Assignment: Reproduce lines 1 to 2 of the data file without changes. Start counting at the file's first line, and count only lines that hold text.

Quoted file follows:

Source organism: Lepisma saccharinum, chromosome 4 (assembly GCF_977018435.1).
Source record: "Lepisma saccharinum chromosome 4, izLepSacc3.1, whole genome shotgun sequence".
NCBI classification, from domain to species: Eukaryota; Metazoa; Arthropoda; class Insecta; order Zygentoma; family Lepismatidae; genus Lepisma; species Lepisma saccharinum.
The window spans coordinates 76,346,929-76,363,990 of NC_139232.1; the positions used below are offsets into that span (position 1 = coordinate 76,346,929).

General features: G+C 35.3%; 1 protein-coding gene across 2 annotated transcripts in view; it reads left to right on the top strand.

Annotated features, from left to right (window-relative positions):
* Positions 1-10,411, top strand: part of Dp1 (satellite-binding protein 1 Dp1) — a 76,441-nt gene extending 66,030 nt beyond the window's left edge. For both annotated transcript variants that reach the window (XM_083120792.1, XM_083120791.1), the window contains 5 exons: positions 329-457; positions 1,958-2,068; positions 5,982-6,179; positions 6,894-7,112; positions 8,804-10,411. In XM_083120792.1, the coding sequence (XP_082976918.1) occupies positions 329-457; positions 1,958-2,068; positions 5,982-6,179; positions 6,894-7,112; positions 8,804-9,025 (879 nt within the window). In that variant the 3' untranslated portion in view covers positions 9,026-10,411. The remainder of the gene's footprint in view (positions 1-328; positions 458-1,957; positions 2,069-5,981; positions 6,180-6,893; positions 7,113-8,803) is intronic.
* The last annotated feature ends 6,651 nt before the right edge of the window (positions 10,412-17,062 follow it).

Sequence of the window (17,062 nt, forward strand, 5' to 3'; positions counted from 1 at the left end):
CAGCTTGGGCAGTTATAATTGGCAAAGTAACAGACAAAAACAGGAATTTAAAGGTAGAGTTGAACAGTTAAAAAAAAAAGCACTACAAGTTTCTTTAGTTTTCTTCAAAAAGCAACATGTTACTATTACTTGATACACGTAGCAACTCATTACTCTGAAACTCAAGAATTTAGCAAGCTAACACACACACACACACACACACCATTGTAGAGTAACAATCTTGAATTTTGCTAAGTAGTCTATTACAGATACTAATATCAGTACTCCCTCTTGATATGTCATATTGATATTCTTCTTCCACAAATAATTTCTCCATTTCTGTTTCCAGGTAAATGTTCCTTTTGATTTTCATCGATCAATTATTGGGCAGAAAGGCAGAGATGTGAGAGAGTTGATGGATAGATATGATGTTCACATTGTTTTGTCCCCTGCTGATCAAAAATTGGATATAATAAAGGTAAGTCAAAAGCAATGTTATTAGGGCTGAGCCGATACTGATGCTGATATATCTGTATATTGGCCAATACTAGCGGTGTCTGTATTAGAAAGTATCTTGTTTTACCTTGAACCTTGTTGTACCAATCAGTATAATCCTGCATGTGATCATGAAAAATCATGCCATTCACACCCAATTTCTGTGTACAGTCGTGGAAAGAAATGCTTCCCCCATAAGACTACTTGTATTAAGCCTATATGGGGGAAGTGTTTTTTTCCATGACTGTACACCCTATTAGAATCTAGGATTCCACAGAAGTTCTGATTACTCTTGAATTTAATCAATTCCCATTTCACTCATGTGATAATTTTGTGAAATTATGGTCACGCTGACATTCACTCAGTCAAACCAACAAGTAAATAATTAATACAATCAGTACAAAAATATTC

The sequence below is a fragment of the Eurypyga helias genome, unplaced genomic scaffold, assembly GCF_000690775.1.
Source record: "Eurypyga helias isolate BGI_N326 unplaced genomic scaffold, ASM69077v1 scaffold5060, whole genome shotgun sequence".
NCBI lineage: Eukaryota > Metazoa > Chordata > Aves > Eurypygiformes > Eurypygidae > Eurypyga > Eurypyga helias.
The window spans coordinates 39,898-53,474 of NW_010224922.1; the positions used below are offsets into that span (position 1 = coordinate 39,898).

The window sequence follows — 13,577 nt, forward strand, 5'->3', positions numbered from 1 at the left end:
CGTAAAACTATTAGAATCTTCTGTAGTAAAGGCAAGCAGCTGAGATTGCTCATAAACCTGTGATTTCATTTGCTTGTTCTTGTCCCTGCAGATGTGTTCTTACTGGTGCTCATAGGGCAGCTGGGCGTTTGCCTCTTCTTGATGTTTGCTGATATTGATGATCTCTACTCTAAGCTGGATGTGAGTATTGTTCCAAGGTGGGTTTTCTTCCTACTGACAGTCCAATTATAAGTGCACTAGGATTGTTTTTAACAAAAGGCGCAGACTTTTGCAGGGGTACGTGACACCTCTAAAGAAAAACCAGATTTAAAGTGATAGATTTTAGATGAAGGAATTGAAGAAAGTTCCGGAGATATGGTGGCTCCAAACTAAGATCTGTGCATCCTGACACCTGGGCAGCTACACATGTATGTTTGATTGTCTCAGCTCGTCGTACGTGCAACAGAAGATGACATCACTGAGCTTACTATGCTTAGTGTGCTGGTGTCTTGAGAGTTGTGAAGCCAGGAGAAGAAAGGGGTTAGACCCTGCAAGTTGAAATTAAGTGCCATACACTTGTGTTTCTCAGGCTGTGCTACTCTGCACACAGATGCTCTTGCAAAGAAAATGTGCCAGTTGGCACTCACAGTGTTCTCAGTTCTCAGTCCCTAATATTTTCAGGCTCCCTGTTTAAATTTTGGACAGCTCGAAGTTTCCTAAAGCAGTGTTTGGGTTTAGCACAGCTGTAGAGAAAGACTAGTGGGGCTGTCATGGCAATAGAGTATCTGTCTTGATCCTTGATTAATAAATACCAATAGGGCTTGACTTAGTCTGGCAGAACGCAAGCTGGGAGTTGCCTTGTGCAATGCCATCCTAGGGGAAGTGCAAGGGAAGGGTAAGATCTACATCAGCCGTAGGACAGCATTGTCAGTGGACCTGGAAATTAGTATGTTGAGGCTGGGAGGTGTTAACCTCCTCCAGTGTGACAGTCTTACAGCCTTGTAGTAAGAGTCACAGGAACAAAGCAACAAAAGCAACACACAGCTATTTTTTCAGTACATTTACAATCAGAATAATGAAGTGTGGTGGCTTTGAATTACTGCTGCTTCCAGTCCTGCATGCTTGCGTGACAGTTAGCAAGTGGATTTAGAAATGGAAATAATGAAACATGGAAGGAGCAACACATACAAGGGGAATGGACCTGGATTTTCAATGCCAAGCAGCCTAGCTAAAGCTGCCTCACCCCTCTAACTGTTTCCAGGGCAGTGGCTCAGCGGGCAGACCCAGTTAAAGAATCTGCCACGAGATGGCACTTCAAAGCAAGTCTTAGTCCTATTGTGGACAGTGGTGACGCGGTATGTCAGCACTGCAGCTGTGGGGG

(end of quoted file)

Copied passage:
Source organism: Lepisma saccharinum, chromosome 4 (assembly GCF_977018435.1).
Source record: "Lepisma saccharinum chromosome 4, izLepSacc3.1, whole genome shotgun sequence".